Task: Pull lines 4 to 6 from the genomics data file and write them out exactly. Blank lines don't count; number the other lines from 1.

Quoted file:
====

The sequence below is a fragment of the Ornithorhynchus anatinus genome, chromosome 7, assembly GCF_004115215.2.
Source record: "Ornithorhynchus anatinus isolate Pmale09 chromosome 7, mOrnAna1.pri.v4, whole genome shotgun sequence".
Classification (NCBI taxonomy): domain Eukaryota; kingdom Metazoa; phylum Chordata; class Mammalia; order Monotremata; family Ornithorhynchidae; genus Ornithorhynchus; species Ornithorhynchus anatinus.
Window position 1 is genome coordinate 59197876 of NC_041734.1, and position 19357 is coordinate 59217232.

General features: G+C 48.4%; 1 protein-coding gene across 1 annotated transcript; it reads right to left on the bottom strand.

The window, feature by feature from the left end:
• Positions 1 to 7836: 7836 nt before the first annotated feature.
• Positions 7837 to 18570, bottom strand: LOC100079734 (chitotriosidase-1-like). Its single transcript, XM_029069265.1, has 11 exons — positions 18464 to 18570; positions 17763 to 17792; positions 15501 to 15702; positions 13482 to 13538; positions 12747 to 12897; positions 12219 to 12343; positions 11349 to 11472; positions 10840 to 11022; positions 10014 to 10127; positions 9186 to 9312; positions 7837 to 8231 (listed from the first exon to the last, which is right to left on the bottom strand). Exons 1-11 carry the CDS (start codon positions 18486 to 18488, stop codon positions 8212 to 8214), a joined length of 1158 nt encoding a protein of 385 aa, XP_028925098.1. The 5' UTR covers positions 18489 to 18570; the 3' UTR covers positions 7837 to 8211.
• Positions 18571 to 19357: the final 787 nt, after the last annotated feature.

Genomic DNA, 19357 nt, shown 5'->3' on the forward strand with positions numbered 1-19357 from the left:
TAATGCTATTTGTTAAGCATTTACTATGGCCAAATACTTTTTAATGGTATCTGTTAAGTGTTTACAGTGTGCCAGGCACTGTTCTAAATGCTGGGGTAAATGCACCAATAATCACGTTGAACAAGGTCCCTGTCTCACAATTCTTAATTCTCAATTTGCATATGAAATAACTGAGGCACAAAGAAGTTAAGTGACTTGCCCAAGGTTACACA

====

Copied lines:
Window position 1 is genome coordinate 59197876 of NC_041734.1, and position 19357 is coordinate 59217232.

General features: G+C 48.4%; 1 protein-coding gene across 1 annotated transcript; it reads right to left on the bottom strand.

The window, feature by feature from the left end: